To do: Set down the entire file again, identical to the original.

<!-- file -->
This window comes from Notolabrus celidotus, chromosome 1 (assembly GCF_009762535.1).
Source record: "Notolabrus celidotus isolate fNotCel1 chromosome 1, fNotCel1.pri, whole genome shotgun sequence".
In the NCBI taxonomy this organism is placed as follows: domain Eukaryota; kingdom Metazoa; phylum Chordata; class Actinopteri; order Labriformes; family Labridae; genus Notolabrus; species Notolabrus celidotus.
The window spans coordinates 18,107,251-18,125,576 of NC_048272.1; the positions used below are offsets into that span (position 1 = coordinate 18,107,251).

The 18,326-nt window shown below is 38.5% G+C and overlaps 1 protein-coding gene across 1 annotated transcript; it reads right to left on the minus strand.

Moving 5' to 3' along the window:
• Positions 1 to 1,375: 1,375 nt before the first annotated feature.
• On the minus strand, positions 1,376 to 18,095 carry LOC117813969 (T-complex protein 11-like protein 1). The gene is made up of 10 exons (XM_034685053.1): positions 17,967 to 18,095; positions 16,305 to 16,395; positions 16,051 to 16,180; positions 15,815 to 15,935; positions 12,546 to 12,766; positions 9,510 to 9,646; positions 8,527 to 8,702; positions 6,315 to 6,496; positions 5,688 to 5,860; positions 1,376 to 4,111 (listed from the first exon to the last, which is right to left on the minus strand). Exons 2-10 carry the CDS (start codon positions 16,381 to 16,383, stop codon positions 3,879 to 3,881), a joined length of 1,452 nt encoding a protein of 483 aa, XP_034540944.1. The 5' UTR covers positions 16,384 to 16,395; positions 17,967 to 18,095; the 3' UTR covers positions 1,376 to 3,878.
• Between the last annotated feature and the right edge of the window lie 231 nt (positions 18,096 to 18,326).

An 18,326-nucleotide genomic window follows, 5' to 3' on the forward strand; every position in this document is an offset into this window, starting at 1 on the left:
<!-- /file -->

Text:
This window comes from Notolabrus celidotus, chromosome 1 (assembly GCF_009762535.1).
Source record: "Notolabrus celidotus isolate fNotCel1 chromosome 1, fNotCel1.pri, whole genome shotgun sequence".
In the NCBI taxonomy this organism is placed as follows: domain Eukaryota; kingdom Metazoa; phylum Chordata; class Actinopteri; order Labriformes; family Labridae; genus Notolabrus; species Notolabrus celidotus.
The window spans coordinates 18,107,251-18,125,576 of NC_048272.1; the positions used below are offsets into that span (position 1 = coordinate 18,107,251).

The 18,326-nt window shown below is 38.5% G+C and overlaps 1 protein-coding gene across 1 annotated transcript; it reads right to left on the minus strand.

Moving 5' to 3' along the window:
• Positions 1 to 1,375: 1,375 nt before the first annotated feature.
• On the minus strand, positions 1,376 to 18,095 carry LOC117813969 (T-complex protein 11-like protein 1). The gene is made up of 10 exons (XM_034685053.1): positions 17,967 to 18,095; positions 16,305 to 16,395; positions 16,051 to 16,180; positions 15,815 to 15,935; positions 12,546 to 12,766; positions 9,510 to 9,646; positions 8,527 to 8,702; positions 6,315 to 6,496; positions 5,688 to 5,860; positions 1,376 to 4,111 (listed from the first exon to the last, which is right to left on the minus strand). Exons 2-10 carry the CDS (start codon positions 16,381 to 16,383, stop codon positions 3,879 to 3,881), a joined length of 1,452 nt encoding a protein of 483 aa, XP_034540944.1. The 5' UTR covers positions 16,384 to 16,395; positions 17,967 to 18,095; the 3' UTR covers positions 1,376 to 3,878.
• Between the last annotated feature and the right edge of the window lie 231 nt (positions 18,096 to 18,326).

An 18,326-nucleotide genomic window follows, 5' to 3' on the forward strand; every position in this document is an offset into this window, starting at 1 on the left: